What You Need to Know to Win the Financial Aid Game

What You Need to Know to Win the Financial Aid Game

Why does it seem that some students get plenty of financial aid while others get next to nothing? While there are definitely some formulas at work that factor into financial aid awards, there are also some things you need to know that can help you get more aid for college. The important thing to remember is that the financial aid office at your college will place the best interests of the college over yours. Keep these tips in mind when applying for financial aid:

  1. Apply – Even if you think you won’t be eligible for financial aid, fill out the FAFSA. Almost everyone is eligible for some type of aid, even if it is simply an unsubsidized Stafford loan. These loans will provide you with a much lower interest rate than you will get elsewhere.
  1. Check it twice – When you get information from your college’s financial aid office, double check important information against the Department of Education’s FAFSA answer key. Do not discuss your finances with the financial aid office until you have confirmed your information.
  1. Keep assets in the right place – Since the student’s income and assets count more heavily toward financial aid eligibility than that of the parents, any college savings or other accounts should be in the parents’ names.
  1. Check your parents’ earnings – If your parents adjusted gross income and earned income are less than $50,000, you will get more aid. In addition, if your family has an AGI of below $31,000, your expected family contribution will be zero and you will get more aid.
  1. Take losses – If your parents are eligible for any tax losses, it is a good idea to take them the year before you file the FAFSA. For example, if you intend to file the FAFSA in early 2013, your parents must claim all losses before the end of 2012.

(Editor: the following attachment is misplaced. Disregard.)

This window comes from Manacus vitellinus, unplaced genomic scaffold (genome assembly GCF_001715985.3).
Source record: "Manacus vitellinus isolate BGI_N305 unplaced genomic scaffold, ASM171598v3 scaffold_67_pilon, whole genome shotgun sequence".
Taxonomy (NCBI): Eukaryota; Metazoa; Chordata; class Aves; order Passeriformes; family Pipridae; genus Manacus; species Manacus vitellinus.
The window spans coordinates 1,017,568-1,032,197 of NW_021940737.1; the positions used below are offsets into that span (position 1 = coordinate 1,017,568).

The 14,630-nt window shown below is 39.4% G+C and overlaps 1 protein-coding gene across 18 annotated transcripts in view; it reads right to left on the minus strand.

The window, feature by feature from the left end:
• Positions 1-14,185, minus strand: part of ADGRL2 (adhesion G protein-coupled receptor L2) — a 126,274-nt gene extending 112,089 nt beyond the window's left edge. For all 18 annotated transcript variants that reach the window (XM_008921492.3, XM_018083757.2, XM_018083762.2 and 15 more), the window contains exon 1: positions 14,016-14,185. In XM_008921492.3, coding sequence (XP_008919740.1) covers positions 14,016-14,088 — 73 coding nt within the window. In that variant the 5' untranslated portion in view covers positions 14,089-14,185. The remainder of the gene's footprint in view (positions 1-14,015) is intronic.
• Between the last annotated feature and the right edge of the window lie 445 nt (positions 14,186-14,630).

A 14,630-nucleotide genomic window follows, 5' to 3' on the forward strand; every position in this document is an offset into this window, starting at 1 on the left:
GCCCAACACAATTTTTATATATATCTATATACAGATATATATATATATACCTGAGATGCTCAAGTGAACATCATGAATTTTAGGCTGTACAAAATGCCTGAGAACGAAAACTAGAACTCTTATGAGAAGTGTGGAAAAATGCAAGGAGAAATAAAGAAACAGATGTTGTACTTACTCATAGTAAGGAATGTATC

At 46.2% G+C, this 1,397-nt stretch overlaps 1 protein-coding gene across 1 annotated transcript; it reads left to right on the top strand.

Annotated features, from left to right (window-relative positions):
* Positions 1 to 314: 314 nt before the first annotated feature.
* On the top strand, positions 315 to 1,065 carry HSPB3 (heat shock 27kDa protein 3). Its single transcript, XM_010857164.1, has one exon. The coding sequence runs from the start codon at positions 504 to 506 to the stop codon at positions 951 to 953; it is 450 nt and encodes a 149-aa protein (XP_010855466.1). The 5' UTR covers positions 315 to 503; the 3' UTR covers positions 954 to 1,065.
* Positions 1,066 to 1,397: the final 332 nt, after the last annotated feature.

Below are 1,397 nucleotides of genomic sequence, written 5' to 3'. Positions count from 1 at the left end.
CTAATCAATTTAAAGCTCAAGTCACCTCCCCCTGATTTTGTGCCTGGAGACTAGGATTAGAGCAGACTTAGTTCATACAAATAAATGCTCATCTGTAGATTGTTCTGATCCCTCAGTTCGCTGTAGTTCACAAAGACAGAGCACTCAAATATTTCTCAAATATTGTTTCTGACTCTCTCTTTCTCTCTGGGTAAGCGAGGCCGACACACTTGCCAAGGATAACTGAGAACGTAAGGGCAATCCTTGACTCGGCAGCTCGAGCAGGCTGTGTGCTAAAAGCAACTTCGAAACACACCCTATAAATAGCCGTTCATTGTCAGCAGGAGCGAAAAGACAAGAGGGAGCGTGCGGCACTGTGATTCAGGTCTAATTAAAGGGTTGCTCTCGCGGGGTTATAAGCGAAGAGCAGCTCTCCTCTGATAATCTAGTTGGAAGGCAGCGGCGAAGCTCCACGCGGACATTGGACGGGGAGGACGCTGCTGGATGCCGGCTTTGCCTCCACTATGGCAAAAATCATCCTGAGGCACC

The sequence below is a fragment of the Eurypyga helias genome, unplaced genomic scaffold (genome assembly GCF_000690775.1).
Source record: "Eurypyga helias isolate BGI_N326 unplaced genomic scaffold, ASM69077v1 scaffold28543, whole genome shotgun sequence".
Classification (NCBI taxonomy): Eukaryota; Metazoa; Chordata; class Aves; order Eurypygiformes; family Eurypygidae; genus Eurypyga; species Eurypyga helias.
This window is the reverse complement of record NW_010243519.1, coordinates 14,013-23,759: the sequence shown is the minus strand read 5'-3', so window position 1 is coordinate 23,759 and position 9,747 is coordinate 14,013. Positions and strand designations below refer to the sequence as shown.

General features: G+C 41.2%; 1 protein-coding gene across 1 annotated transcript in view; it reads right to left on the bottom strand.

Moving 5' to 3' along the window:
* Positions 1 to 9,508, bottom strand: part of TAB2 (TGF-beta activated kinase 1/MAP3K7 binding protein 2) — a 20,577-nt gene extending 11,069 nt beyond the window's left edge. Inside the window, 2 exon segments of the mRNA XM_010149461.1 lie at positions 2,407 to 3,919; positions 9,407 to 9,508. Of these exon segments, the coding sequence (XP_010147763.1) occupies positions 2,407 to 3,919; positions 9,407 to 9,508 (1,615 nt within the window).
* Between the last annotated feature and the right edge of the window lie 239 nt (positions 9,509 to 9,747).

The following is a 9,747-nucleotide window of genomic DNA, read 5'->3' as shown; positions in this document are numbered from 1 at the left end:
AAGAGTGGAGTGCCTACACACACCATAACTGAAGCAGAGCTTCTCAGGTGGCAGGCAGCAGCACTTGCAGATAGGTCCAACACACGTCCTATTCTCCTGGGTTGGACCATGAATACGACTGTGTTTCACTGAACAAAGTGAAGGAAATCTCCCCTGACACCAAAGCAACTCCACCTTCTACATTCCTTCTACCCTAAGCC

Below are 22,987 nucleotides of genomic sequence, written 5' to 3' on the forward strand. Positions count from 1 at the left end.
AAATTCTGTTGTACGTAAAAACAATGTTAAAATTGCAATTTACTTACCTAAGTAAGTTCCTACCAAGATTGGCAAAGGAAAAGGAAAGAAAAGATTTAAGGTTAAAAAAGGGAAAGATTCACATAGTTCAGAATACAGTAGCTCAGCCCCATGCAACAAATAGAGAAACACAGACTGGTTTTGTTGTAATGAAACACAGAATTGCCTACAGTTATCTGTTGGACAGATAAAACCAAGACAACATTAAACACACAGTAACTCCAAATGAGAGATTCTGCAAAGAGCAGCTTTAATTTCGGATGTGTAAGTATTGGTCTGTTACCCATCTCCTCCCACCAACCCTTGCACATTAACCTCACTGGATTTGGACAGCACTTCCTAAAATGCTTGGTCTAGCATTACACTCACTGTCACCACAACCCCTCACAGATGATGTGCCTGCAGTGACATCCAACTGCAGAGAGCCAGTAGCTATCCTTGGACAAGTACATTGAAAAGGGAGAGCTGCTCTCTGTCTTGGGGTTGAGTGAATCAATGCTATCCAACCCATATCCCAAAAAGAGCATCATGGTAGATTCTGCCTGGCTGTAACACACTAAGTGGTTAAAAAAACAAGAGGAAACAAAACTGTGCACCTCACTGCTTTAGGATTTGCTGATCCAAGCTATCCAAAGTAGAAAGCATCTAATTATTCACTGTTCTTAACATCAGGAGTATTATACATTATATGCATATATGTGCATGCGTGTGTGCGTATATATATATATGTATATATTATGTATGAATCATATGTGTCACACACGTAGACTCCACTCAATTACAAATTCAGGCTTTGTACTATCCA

1. Choose sides – If your parents are no longer married, live with the parent who earns the least amount of money the year before you apply for financial aid. You only have to report the parental income and assets of the parent with whom you live.
  1. Shop around – If you are considering several colleges, compare the financial aid packages they offer you before a choice. Typically, you must respond to offers by May 1, but you may be able to get an extension if you need it.
  1. Negotiate – If your family has faced a death in the family, massive medical bills, or recent unemployment, contact your college’s financial aid office to ask for an adjustment based on extenuating circumstances.
  1. Know your assets – Personal property, cash values of life insurance, annuities, 529 accounts owned by someone other than the student or parents, and retirement accounts are not considered when calculating financial aid. If you are planning to make a major purchase, make it before signing the FAFSA so you can reduce your assets.
  1. Beware gifts – If a family member wants to help you with tuition, make it a loan instead of a gift. Loans are not considered to be income when calculating financial aid, but gifts are. Put the loan in writing, including a market interest rate. You must also be sure to spend this loan money before signing the FAFSA. Later on, the family member you owe can forgive the loan in chunks of $13,000 after all financial aid applications are filed.
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